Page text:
Rethinking risk, rain and roofs

Much as it might offend traditionalists, a really good starting point for tomorrow’s economics would be the banking and insurance sector. Whether it is the replacement of Britain’s crumbling school and hospital roofs or the rebuilding of collapsed dams, big money has to be found to repair critical infrastructures.

If you think that Britain’s concrete roofs crisis is a problem just understand this; there are over 100 dams worldwide in as perilous a condition as those above Derna. None have been well maintained. None were designed to cope with the scale of downpours produced by Storm Daniel. It is in all our interests that direct international investment goes into restoring those at most risk of collapse. But it doesn’t end there.

What makes ‘water’ a good place to begin an economic ‘reset’ is that it forces us to address a multiplicity of challenges at the same time. Pushing at the limits of too much or too little always has dire consequences. But by putting rainfall on a roller-coaster (and by intensifying food production) the risks of water crises increase exponentially. Take a simple example. Almost 2 decades ago, Fred Pearce warned that

“… the world grows twice as much food as it did a generation ago, but it abstracts three times more water from rivers and underground aquifers to do it.”1

He pointed to India, where a quarter of its crops were being grown using underground water that wasn’t being replaced by the rains.

Nothing has changed. And following this year’s disrupted rainfall patterns, India imposed a ban on the export of all non-basmati rice. Since India is responsible for 40% of global rice trade the knock-on effects were immediate. Myanmar put a temporary ban on rice exports. The Philippines imposed a domestic price cap to protect the poorest, and importing countries all competed to get a larger slice of the diminishing (rice) cake.

1 ‘When The Rivers Run Dry’, Fred Pearce, Eden Project Books, 2007, p 38

Rivers of doubt

What makes rice such a useful example is its vulnerability to erratic rainfall patterns. This is the stage of climate disruption we have entered. And every part of the planet is affected. Headlines in the USA may focus around storms, flooding, torrential downpours and hurricanes, but 40 out of 50 states are experiencing water shortages.

Some of America’s dams and reservoirs are at all time lows, threatening not only water and power supplies to major cities but also questioning the guaranteed slice that goes towards intensive agriculture.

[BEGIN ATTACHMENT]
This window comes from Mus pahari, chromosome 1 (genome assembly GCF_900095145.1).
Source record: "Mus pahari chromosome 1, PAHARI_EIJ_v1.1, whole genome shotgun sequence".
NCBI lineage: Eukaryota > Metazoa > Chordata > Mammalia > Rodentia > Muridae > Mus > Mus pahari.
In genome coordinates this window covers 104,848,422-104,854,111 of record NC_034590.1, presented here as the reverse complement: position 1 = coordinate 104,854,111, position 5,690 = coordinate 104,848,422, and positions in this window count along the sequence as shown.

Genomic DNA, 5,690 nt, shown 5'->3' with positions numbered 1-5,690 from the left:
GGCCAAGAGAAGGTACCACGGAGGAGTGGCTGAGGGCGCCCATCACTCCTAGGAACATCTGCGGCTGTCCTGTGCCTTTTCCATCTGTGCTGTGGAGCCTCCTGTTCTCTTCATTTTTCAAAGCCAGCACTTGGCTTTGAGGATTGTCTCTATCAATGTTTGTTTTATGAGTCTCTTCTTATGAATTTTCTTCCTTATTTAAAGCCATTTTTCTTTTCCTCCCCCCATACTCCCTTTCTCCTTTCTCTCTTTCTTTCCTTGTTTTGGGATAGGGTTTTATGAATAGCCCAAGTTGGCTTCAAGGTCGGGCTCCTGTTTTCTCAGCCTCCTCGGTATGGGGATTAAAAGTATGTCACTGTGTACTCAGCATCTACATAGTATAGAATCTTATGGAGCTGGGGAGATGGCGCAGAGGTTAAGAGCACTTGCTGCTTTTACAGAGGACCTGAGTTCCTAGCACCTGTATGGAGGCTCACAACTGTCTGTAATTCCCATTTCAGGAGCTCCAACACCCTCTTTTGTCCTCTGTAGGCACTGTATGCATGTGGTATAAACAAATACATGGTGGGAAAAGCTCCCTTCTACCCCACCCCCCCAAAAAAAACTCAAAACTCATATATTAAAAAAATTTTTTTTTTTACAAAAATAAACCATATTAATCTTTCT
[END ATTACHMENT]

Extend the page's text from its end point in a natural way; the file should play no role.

China is no different. Food production has progressively shifted from the wetter South to the warmer North, almost entirely on the basis of extensive irrigation programmes. The trouble is that the water didn’t move North. Since the 1950’s, China’s ‘groundwater overdraft’ has become one of the country’s most serious resource problems. Intensive agriculture has added a ‘pollution’ dimension to this aggregate water supply problem.

Such issues put the Africa Climate Summit proposals centre stage. To tackle these problems, on the scale we must, there has to be a radical shift into the taxation of both carbon and speculative finance. These have become the 2 major bolt-holes of today’s super-rich. Governments of all persuasions are going to have to tax wealth wherever it has fled to.

Chasing the leaks

Ceasing to subsidise ‘bads’ would be a good start. At present, some $77bn a year goes from international banking institutions into oil and gas investment. In Britain, last year’s figure was £35bm (down from £50bn the year before). Collapse this – and directing the investment into water security – would put us on a much better track.

Insurance companies could do something similar, withdrawing insurance cover from all oil and gas related and polluting projects. But different mechanisms are needed to then redirect investment and insurance support in favour of environmental security. In particular, governments must give a lead by pushing water up the political agenda.

Britain’s next government would be well placed to do this, if only because of the public outrage already generated by the performance of Water Companies. ‘Wretched’ is too gentle a word. Over 500,000 tonnes of human sewage has been discharged into Britain’s waterways while companies racked up £53bn of debt, largely so they could pay out £73bn in dividends. It makes a stronger case for prison than privatisation.